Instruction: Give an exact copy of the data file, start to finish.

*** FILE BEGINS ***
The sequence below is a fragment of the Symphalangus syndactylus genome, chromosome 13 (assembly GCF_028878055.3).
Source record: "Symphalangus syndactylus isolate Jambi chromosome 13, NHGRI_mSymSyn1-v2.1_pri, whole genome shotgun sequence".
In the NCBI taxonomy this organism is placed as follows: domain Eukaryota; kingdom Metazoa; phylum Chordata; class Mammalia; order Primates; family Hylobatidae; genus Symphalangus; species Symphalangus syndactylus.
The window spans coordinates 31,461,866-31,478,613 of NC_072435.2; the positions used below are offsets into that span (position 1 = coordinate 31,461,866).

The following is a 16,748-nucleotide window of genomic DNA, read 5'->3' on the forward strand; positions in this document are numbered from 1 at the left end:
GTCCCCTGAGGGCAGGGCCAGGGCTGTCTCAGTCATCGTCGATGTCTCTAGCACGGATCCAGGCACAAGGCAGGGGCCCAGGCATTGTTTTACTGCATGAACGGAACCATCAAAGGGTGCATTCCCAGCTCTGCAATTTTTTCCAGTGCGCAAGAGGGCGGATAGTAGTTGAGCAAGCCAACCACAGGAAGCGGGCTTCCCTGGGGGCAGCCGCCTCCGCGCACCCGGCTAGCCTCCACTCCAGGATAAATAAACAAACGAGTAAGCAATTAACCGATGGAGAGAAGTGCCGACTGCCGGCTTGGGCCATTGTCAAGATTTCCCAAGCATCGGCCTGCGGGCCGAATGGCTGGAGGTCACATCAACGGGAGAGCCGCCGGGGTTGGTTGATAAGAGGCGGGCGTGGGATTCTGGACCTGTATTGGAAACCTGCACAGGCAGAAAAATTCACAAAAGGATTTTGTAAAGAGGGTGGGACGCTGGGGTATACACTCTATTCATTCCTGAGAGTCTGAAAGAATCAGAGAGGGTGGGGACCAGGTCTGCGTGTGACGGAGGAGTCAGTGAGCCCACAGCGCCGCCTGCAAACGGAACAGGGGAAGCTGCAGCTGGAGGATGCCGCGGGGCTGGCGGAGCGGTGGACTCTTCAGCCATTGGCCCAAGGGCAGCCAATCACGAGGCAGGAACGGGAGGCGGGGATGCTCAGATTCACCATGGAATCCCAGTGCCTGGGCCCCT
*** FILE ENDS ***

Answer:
The sequence below is a fragment of the Symphalangus syndactylus genome, chromosome 13 (assembly GCF_028878055.3).
Source record: "Symphalangus syndactylus isolate Jambi chromosome 13, NHGRI_mSymSyn1-v2.1_pri, whole genome shotgun sequence".
In the NCBI taxonomy this organism is placed as follows: domain Eukaryota; kingdom Metazoa; phylum Chordata; class Mammalia; order Primates; family Hylobatidae; genus Symphalangus; species Symphalangus syndactylus.
The window spans coordinates 31,461,866-31,478,613 of NC_072435.2; the positions used below are offsets into that span (position 1 = coordinate 31,461,866).

The following is a 16,748-nucleotide window of genomic DNA, read 5'->3' on the forward strand; positions in this document are numbered from 1 at the left end:
GTCCCCTGAGGGCAGGGCCAGGGCTGTCTCAGTCATCGTCGATGTCTCTAGCACGGATCCAGGCACAAGGCAGGGGCCCAGGCATTGTTTTACTGCATGAACGGAACCATCAAAGGGTGCATTCCCAGCTCTGCAATTTTTTCCAGTGCGCAAGAGGGCGGATAGTAGTTGAGCAAGCCAACCACAGGAAGCGGGCTTCCCTGGGGGCAGCCGCCTCCGCGCACCCGGCTAGCCTCCACTCCAGGATAAATAAACAAACGAGTAAGCAATTAACCGATGGAGAGAAGTGCCGACTGCCGGCTTGGGCCATTGTCAAGATTTCCCAAGCATCGGCCTGCGGGCCGAATGGCTGGAGGTCACATCAACGGGAGAGCCGCCGGGGTTGGTTGATAAGAGGCGGGCGTGGGATTCTGGACCTGTATTGGAAACCTGCACAGGCAGAAAAATTCACAAAAGGATTTTGTAAAGAGGGTGGGACGCTGGGGTATACACTCTATTCATTCCTGAGAGTCTGAAAGAATCAGAGAGGGTGGGGACCAGGTCTGCGTGTGACGGAGGAGTCAGTGAGCCCACAGCGCCGCCTGCAAACGGAACAGGGGAAGCTGCAGCTGGAGGATGCCGCGGGGCTGGCGGAGCGGTGGACTCTTCAGCCATTGGCCCAAGGGCAGCCAATCACGAGGCAGGAACGGGAGGCGGGGATGCTCAGATTCACCATGGAATCCCAGTGCCTGGGCCCCT